The Philharmonia Orchestra, based in London’s Royal Festival Hall, is one of the world’s great orchestras, widely acknowledged for its pioneering approach to the role of an orchestra in the 21st century.
The Philharmonia, founded in 1945 by Walter Legge (a classical music record producer for EMI) performs more than 160 concerts a year, as well as recording music for films, video games and commercial audio releases. It has been a self-governing orchestra since 1964 and is owned by its 80 members.
Alongside performing in its London home the Orchestra performs at UK residencies and across the world. It leads the field in the quality of playing, innovative work with music education, audience development and the use of new technology to reach a global audience.
Central to the Philharmonia and Esa-Pekka Salonen’s work in London, the UK and internationally are their digital projects, all of which are designed to communicate the thrill of the experience of a live orchestra to audiences outside the concert hall. In September 2016, in partnership with Southbank Centre, the Orchestra presented The Virtual Orchestra, a free two-week series in the public spaces of Royal Festival Hall, culminating with a specially programmed concert at the venue. The project featured the first major Virtual Reality presentation from a UK symphony orchestra, and a giant audio-visual installation of Holst’s The Planets entitled Universe of Sound.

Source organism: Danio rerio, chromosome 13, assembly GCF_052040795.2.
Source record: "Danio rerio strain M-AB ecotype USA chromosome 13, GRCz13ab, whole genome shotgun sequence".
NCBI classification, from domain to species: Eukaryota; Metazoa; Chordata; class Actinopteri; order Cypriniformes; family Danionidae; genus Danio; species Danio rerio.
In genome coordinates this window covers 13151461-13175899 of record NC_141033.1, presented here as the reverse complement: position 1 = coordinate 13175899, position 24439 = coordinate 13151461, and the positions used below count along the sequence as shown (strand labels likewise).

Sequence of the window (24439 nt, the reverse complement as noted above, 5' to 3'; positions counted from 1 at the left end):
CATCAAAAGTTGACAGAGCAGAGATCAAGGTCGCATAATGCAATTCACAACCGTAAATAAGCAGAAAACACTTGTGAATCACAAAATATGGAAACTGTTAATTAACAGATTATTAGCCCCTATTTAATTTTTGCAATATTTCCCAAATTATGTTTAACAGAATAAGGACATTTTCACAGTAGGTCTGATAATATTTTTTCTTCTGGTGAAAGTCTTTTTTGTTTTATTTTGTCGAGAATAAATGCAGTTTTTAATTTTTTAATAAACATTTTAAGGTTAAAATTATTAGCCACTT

Millions of people since 1945 have enjoyed their first experience of classical music through a Philharmonia recording, and today audiences engage with the Orchestra through video games, film scores and its award-winning portfolio of videos and documentary films. An app, The Orchestra for iPad, released in December 2012, has sold tens of thousands of copies.
The Philharmonia has a variety of programs for education and emerging artists, which reaches tens of thousands of people every year. Recent projects include intergenerational music making, collaborative schools projects, the Composers Academy and the Philharmonia Instrumental Fellowship Programme – an enhanced offer for young musicians, supporting instrumentalists seeking an orchestral career and connecting them to the wider life of the Philharmonia and the expertise within its membership.
The Philharmonia’s first ever concert was conducted by Sir Thomas Beecham for a fee of one cigar.
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